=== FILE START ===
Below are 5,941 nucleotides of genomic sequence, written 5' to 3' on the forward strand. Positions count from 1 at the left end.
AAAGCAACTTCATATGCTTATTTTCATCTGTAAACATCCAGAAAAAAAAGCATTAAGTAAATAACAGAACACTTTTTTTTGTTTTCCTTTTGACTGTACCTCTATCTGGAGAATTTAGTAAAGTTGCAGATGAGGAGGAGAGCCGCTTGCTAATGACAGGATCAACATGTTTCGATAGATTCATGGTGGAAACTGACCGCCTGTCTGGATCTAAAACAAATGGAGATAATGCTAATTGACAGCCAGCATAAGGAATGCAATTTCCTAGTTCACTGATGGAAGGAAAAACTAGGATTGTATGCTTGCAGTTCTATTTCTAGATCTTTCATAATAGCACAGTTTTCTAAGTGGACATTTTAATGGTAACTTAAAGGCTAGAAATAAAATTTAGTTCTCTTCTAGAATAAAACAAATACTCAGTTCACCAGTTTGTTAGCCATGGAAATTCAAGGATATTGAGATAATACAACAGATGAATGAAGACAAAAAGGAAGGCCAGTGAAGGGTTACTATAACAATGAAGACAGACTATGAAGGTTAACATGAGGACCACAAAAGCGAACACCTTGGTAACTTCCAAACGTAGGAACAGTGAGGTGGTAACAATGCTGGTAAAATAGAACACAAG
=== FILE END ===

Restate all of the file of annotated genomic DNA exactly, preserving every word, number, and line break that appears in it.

Below are 5,941 nucleotides of genomic sequence, written 5' to 3' on the forward strand. Positions count from 1 at the left end.
AAAGCAACTTCATATGCTTATTTTCATCTGTAAACATCCAGAAAAAAAAGCATTAAGTAAATAACAGAACACTTTTTTTTGTTTTCCTTTTGACTGTACCTCTATCTGGAGAATTTAGTAAAGTTGCAGATGAGGAGGAGAGCCGCTTGCTAATGACAGGATCAACATGTTTCGATAGATTCATGGTGGAAACTGACCGCCTGTCTGGATCTAAAACAAATGGAGATAATGCTAATTGACAGCCAGCATAAGGAATGCAATTTCCTAGTTCACTGATGGAAGGAAAAACTAGGATTGTATGCTTGCAGTTCTATTTCTAGATCTTTCATAATAGCACAGTTTTCTAAGTGGACATTTTAATGGTAACTTAAAGGCTAGAAATAAAATTTAGTTCTCTTCTAGAATAAAACAAATACTCAGTTCACCAGTTTGTTAGCCATGGAAATTCAAGGATATTGAGATAATACAACAGATGAATGAAGACAAAAAGGAAGGCCAGTGAAGGGTTACTATAACAATGAAGACAGACTATGAAGGTTAACATGAGGACCACAAAAGCGAACACCTTGGTAACTTCCAAACGTAGGAACAGTGAGGTGGTAACAATGCTGGTAAAATAGAACACAAG